Bethell wrote that Boxley "no doubt was largely responsible for getting Garrison to believe what he evidently wanted to believe: that the assassination was engineered by the CIA."


Bethell also reported on an interesting conversation between Garrison and Alcock about Bradley:

Alcock had a confrontation with Garrison today -- alone in his office. I asked Alcock what had happened when he came out. He said that he had told Garrison that he didn't believe anything Garrison was saying about the CIA etc., and that none of it could be proved in court. Alcock added, for good measure, what [sic, should be that] no-one else in the office (except Boxley) believed it either. Then Alcock said: You know, Jim, we get disturbed when we see you listening to Boxley, giving you all that bull..."
"I've learned one thing about Boxley," Garrison replied. "He's right."

The paranoia of the Garrison investigation is captured in this excerpt from a Barbara Reid letter to Harold Weisberg:

Joel Palmer called last night trying to reach Jim G. on a non-CIA phone.

You can the history, according to Harold Weisberg, of the staff revolt against Garrison here.

So, on the two hours of the plane trip home I wondered how I could persuade Garrison not to pull the most irrational of his ample store of impossibilities when his own staff could not. I wound up with the rather simplistic thinking: if it takes a crook to catch a crook, it takes a nut to reach a nut.
Then I had to figure how to catch the nut who was to reach and persuade the nut.
Vincent Salandria, a lawyer in Philadelphia and one of the early critics, doted on long dissertations relating the JFK assassination that of Trotsky in Mexico. I knew also that Garrison respected and liked him and that he liked Garrison. So, I phoned Salandria and made the only pitch I believed had any chance of working.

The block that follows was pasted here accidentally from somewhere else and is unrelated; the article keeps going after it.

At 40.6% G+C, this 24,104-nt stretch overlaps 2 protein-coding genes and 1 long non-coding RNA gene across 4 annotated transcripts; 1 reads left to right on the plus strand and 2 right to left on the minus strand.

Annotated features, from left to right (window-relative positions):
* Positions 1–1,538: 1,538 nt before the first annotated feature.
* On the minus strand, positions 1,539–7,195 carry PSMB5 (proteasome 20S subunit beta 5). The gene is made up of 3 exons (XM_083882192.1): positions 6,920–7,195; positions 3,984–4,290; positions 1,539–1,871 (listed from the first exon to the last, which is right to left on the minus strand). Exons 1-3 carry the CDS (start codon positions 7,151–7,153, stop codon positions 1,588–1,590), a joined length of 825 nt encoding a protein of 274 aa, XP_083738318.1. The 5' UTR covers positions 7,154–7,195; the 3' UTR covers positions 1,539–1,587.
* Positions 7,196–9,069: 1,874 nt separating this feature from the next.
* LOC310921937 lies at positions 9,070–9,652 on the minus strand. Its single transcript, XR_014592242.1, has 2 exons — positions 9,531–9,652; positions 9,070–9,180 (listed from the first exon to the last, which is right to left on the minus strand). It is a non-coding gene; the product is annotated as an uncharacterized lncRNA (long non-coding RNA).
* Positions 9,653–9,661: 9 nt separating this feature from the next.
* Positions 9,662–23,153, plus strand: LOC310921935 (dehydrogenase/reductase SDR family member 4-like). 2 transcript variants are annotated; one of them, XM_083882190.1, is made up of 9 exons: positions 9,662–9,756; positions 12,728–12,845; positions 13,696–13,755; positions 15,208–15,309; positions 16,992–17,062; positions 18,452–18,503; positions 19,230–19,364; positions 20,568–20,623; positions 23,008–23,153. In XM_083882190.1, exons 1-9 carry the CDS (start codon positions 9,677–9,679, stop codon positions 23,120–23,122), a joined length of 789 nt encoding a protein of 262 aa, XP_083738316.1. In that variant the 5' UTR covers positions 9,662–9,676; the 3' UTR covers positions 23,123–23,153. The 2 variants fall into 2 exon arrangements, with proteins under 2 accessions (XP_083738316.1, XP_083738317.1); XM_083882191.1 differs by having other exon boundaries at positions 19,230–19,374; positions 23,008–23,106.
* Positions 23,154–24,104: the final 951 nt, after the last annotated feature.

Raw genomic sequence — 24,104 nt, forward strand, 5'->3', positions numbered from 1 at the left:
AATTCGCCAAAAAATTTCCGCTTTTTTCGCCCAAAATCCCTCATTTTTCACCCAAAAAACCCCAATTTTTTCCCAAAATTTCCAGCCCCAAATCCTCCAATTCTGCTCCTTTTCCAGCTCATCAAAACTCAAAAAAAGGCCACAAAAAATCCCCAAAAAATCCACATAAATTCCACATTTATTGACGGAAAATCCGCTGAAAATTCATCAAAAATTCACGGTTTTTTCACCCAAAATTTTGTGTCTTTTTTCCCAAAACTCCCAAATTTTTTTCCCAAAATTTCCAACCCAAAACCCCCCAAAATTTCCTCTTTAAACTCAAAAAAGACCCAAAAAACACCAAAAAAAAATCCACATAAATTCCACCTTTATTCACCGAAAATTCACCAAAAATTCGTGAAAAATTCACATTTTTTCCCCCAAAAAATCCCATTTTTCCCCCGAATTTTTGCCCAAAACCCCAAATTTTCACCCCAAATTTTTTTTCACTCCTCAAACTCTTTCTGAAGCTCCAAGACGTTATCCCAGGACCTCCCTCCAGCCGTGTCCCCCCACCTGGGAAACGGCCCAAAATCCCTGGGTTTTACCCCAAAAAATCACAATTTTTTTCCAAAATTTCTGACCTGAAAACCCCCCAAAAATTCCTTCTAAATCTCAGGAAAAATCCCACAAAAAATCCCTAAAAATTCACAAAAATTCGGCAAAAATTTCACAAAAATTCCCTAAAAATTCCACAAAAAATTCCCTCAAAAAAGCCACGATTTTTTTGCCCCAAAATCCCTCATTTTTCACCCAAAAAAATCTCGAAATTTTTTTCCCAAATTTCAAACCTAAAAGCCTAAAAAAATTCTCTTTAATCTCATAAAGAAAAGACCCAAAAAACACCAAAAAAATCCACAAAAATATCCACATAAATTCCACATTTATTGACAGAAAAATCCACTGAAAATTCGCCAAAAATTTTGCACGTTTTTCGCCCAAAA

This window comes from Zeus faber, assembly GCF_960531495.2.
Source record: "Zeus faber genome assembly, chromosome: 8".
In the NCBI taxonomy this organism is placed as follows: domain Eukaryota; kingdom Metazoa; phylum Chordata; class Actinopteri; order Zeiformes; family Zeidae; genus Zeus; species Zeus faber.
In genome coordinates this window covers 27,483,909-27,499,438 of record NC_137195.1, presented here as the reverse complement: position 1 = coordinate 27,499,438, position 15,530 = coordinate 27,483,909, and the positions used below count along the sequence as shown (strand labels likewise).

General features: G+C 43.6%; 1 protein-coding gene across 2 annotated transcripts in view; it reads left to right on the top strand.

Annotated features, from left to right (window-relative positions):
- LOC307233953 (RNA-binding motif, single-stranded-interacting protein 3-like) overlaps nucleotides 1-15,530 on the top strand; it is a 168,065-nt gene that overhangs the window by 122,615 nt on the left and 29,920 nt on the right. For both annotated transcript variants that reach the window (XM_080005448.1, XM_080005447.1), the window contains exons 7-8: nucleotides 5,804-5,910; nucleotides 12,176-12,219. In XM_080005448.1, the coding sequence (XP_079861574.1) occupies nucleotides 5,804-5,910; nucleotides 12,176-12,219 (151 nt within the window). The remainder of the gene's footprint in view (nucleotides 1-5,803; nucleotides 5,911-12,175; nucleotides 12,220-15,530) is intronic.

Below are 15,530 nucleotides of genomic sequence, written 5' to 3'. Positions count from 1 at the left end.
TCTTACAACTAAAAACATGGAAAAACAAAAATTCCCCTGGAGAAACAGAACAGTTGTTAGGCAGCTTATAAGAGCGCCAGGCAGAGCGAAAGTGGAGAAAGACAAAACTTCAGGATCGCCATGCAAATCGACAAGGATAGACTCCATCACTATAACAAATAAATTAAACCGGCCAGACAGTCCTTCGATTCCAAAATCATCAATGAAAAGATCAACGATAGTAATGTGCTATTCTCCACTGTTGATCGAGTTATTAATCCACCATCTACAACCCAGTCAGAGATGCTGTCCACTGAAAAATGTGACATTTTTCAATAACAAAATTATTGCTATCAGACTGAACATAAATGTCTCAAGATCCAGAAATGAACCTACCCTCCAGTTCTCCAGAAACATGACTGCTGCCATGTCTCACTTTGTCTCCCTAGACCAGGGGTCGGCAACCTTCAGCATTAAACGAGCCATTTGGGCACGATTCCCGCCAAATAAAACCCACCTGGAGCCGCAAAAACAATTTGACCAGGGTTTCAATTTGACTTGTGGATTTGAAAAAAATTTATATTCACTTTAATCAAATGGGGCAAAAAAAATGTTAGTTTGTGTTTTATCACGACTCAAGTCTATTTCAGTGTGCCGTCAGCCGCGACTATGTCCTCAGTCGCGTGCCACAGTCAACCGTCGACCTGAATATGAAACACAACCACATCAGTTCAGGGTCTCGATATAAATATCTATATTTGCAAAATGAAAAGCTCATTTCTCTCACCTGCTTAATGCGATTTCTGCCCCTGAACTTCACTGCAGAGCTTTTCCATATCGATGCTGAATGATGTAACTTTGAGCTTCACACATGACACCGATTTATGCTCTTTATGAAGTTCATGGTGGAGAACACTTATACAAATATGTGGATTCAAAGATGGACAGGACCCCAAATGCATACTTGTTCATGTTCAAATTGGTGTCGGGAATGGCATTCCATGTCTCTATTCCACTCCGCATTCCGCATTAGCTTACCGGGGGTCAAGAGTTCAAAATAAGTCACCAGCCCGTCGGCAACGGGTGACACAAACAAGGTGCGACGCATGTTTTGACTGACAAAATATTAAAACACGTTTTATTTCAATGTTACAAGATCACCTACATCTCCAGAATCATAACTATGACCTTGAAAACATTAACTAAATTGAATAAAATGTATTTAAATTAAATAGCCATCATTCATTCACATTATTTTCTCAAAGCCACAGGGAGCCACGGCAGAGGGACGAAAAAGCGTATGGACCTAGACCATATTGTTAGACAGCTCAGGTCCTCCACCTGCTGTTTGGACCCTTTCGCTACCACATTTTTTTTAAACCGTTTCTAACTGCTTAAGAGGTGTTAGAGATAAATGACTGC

"Vince," I told him, "I've just returned from New Orleans. Just as I was leaving I learned that the CIA is trying to wreck Jim's investigation from the inside." As he asked questions I answered them.
While I have no present recollection of them, I fear that it was necessary that I made those answers up, too. I told him that I had promised to return after seeing my dentist and taking a brief rest and getting clothing washed and dry-cleaned and I hoped he would go with me and help me frustrated those dirty dirties of the dirty CIA.

Weisberg's plan worked and Garrison fired Boxley. Here is an excerpt of a letter, dated January 22, 1968, sent by Bill Turner to Larry Haapanen:


Here is Garrison's press release:

Garrison was asked about Boxley at a press conference on December 11, 1968:

Garrison could not provide any proof that Boxley was a CIA agent because it just wasn't true.


Harold Weisberg realized the truth:

"Garrison fired Boxley because he could not fire himself!"


One last item, DiEugenio's source that Boxley was a CIA plant comes from pages 146 - 147 of Bill Davy's book, Let Justice Be Done. Guess who was Davy's source? He's taken this all from Garrison's book, On the Trail of the Assassins.



Previous Relevant Blog Posts on James DiEugenio


Fact Checking James DiEugenio

Clay Shaw was not Clay Bertrand.


Fred Litwin's Follies!

A response to James DiEugenio about my writings.


James DiEugenio's Lame Excuses for Fletcher Prouty

Prouty couldn't back up any of his allegations when he was interviewed by the ARRB. You wouldn't believe the lame excuse offered up by DiEugenio.


James DiEugenio's Lame Excuse for Oliver Stone

Why does Oliver Stone support so many dictators?


James DiEugenio Gets it all Wrong on Permindex/CMC

DiEugenio has no understanding of Permindex/CMC


The Scholarship of James DiEugenio - A Case Study

DiEugenio gets it all wrong on the Mannlicher-Carcano


The Scholarship of James DiEugenio, Part Two

The conclusion on the Mannlicher-Carcano


The Scholarship of James DiEugenio

Over the past ten months, I have debunked every witness cited by DiEugenio regarding Clay Shaw and David Ferrie.